Friday, September 8, 2023

West Virginia University plans to correct its budget deficit by scaling back liberal arts programs

West Virginia (WVA) is one of the most rural states in the country. Most of the state's 1.8 million residents live in communities of fewer than 2,500 people. Blog posts relating to West Virginia's rurality can be found here

There are only two research universities in the state, one being West Virginia University (WVU). West Virginia University is WVA's largest public land-grant institution

In August, WVU proposed an educational transformation: Almost ten percent of majors (32 out of 338) are expected to be eliminated from the university's curriculum to correct its 45 million dollar budget deficit. With the movement away from coal and mining industries, the university will be consolidating its mining and coal programs into an "energy" program.

The university plans to lay off seven percent of its main campus faculty in Morgantown. WVU's main campus will no longer have world language or creative writing programs

The reduction of these programs will lower intercultural competencies and will create a wider gap between the quality of education among rural and urban areas. University of Ottawa Professor Richard Mark Wood wrote an article in The International Research Journal of Educational Research detailing this phenomena: 

The education gap between urban and rural areas results in a lack of opportunities for rural students, limiting their potential and hindering their ability to compete in a global economy.

While the program cuts will impact only less than two percent of student enrollment, the New York Times report highlighted the university's abandonment of the humanities and liberal arts majors: 

Some faculty members in Morgantown lament that the state's flagship university [...] is turning its back on the liberal arts by closing programs like creative writing. They say that it is a low blow to a state known for Appalachian poverty and lack of opportunity, one that will accelerate the brain drain that drives many of its talented people out of the state.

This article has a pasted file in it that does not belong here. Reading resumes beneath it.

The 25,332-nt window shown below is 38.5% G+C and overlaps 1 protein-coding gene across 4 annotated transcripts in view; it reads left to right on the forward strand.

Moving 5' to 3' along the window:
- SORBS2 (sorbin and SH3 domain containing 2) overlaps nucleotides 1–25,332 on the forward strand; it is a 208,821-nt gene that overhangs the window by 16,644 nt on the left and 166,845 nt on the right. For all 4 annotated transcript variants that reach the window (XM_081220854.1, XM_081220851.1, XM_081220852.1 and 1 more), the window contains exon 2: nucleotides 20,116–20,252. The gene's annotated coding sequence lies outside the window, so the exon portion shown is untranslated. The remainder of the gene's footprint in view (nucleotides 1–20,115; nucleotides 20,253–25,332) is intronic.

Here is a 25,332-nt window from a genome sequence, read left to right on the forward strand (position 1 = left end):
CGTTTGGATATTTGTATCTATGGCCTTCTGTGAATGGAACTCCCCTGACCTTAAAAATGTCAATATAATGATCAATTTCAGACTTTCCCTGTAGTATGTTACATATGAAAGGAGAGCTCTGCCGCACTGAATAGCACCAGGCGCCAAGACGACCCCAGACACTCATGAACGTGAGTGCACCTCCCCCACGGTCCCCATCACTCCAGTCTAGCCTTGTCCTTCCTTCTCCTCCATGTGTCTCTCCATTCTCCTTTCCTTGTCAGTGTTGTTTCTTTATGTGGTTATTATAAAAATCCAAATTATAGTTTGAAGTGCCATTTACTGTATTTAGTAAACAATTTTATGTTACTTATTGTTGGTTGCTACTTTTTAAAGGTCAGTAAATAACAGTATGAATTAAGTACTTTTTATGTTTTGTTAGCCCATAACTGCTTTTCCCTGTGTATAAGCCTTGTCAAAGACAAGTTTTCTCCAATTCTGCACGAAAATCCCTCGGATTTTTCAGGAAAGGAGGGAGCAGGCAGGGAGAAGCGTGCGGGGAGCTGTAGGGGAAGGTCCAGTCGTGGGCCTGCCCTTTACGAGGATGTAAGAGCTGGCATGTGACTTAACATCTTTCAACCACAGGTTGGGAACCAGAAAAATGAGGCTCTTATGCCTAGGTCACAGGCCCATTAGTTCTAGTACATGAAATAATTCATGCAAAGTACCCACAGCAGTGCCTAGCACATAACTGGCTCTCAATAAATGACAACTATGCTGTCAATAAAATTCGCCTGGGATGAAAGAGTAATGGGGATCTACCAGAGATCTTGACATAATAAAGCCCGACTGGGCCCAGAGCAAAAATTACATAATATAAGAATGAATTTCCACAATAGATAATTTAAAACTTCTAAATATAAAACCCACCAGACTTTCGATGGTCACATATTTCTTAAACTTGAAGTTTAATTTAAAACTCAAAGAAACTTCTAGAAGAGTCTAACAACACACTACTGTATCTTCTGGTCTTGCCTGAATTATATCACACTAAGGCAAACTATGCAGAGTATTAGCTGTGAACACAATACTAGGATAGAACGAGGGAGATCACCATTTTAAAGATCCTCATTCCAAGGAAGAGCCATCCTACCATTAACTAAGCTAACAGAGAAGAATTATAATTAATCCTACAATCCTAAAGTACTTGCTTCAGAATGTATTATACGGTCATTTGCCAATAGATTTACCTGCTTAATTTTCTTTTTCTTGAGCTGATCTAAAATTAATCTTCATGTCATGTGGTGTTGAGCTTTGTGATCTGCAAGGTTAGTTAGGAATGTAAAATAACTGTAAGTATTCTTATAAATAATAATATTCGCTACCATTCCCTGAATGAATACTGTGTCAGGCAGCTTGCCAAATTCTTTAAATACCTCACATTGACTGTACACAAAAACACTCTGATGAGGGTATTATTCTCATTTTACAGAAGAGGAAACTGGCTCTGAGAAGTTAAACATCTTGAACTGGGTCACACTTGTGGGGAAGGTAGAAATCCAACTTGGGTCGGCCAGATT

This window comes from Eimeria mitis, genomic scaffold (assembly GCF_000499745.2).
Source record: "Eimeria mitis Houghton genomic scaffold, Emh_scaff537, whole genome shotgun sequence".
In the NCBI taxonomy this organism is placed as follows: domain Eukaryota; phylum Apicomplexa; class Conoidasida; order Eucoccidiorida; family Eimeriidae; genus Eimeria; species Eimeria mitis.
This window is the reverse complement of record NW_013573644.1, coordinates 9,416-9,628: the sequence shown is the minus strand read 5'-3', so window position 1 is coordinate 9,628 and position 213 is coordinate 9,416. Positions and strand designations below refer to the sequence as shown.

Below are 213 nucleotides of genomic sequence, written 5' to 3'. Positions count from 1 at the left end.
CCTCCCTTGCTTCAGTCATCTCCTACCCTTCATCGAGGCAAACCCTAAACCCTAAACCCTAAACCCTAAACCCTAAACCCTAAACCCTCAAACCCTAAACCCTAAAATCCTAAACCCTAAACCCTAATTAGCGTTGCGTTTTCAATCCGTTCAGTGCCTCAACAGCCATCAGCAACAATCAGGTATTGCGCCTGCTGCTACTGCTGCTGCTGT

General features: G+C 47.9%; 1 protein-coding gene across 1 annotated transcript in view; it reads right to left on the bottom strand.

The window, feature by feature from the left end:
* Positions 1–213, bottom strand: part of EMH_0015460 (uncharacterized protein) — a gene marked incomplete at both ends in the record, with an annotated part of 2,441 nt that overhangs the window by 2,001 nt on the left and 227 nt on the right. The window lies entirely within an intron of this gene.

Some programs, for example, that are safe from WVU's "chopping block" include computer science, accounting, and engineering– subjects seen as more "useful" majors, according to Indeed. You can read the list of programs the university is planning to modify here

Many students, faculty, and community members are outraged by these program changes and cuts. Parkersburg native and WVU alumni Myya Helm expressed her outrage in a Slate article: 

As a first-generation student of color, a federal Pell Grant recipient from West Virginia, and a 2022 WVU graduate with a bachelor's degree in political science and international studies, I am afraid for WVU's future. I am also really hoping that people outside our state realize the degree to which the WVU administration played an active role in the crisis. Their proposal is a result of financial mismanagement, lack of institutional transparency, and an astonishing failure to recognize the power of education in transforming the lives of West Virginians.

Many professors and university staff have criticized the abandonment of WVU's advanced language programs due to the effects the cuts will have on the state's youth. Lisa Di Bartolomeo, WVU professor of Russian studies, admitted that WVA has faced a "brain drain" for generations and that the state has low intercultural competencies.

The lack of educational and career opportunities in WVA has caused individuals who are more educated and highly skilled to seek opportunities outside of WVA. Thus, the ramifications of these curriculum cuts will likely exacerbate the state's brain drain.